Asthma Management Handbook

Advising pregnant women about good asthma control

Recommendations

Offer regular asthma review and advice about asthma control during pregnancy (in addition to standard prenatal care and advice).

How this recommendation was developed

Consensus

Based on clinical experience and expert opinion (informed by evidence, where available).

Arrange vaccinations (influenza, pertussis) according to current national recommendations for pregnant women (refer to current Australian Immunisation Handbook).

How this recommendation was developed

Adapted from existing guidance

Based on reliable clinical practice guideline(s) or position statement(s):

  • Australian Technical Advisory Group on Immunisation and Department of Health and Ageing, 20131

Advise women who smoke to quit, and offer support. Advise all pregnant women to avoid exposure to cigarette smoke.

How this recommendation was developed

Adapted from existing guidance

Based on reliable clinical practice guideline(s) or position statement(s):

  • Zwar et al. 20112

Provide (or update) an individualised written asthma action plan.

How this recommendation was developed

Consensus

Based on clinical experience and expert opinion (informed by evidence, where available).

Advise pregnant women that:

  • asthma control and severity can change during pregnancy due to a range of factors (e.g. changes in the immune system, allergic rhinitis)
  • good asthma control during pregnancy is a high priority, to protect the foetus as well as the mother
  • treatment may need to change from time to time to maintain good asthma control throughout pregnancy, and therefore frequent planned asthma review is necessary.
How this recommendation was developed

Consensus

Based on clinical experience and expert opinion (informed by evidence, where available), with particular reference to the following source(s):

  • Ali and Ulrik, 20133
  • Clifton et al. 20094
  • Murphy and Gibson, 20115
  • Murphy et al. 20056
  • Murphy et al. 20067
  • Murphy et al. 20118
  • Namazy et al. 20129
  • Silverman et al. 200510

If preventer therapy (e.g. low-dose inhaled corticosteroid) has been prescribed or is indicated, advise the woman to keep taking her preventer throughout pregnancy.

How this recommendation was developed

Consensus

Based on clinical experience and expert opinion (informed by evidence, where available), with particular reference to the following source(s):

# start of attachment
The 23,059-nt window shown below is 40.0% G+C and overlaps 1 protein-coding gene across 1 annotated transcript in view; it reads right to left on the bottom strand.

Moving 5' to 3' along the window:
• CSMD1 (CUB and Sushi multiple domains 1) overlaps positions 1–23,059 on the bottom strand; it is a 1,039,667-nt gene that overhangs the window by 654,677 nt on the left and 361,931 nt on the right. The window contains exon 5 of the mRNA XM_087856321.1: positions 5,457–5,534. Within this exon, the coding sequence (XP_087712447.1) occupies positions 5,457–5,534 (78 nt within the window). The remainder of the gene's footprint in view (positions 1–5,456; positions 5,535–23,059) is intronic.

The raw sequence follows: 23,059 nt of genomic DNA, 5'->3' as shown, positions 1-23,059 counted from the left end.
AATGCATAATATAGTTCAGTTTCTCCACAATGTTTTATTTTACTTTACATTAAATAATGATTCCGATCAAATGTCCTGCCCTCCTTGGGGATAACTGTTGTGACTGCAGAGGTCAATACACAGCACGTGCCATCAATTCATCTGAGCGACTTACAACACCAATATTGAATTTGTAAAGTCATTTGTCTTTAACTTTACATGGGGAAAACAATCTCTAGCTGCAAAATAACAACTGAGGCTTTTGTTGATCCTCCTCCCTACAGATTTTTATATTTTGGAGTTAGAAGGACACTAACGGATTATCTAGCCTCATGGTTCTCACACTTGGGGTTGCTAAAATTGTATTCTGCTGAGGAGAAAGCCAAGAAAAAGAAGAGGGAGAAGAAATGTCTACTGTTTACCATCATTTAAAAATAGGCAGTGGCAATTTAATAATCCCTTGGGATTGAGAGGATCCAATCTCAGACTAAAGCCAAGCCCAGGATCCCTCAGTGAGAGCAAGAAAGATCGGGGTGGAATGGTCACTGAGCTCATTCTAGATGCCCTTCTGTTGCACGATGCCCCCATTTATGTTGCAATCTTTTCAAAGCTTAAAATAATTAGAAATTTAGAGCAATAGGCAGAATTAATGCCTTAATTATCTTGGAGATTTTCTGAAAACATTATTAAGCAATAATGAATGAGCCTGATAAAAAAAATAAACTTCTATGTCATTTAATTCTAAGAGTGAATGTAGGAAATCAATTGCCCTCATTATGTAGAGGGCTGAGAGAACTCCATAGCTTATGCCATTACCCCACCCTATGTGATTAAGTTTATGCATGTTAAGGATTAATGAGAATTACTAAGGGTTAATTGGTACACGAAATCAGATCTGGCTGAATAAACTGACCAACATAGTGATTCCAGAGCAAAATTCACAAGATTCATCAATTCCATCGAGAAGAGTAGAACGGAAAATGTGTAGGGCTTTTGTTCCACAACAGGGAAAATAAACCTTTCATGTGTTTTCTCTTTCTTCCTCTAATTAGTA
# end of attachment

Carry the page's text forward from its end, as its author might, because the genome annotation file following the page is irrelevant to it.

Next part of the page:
• Lim et al. 201111
  • Murphy and Gibson, 20115
  • Murphy et al. 200512
  • Murphy et al. 20067
  • Murphy et al. 20118
  • Schatz et al. 200413

Explain that asthma medicines are used in pregnancy when the risks of poor asthma control outweigh the risks associated with medicines.

How this recommendation was developed

Consensus

Based on clinical experience and expert opinion (informed by evidence, where available).

Provide reliable information about asthma and health during pregnancy, and offer to discuss any information the woman may have read or be concerned about.

How this recommendation was developed

Consensus

Based on clinical experience and expert opinion (informed by evidence, where available).

Reassure women that acute asthma rarely occurs during labour and delivery, although some may experience asthma symptoms. Advise them to make sure that their midwife and obstetrician know they have asthma and that this is recorded in their birth plan.

How this recommendation was developed

Consensus

Based on clinical experience and expert opinion (informed by evidence, where available), with particular reference to the following source(s):

  • Murphy and Gibson, 20115

More information

Effects of pregnancy on asthma control

In Australia the prevalence of asthma in pregnancy is approximately 12%.414

Most women with asthma experience a change in asthma control while pregnant. Asthma control improves in approximately one in three, and worsens in at least one in three women.5 These changes are unpredictable from woman to woman and from pregnancy to pregnancy.5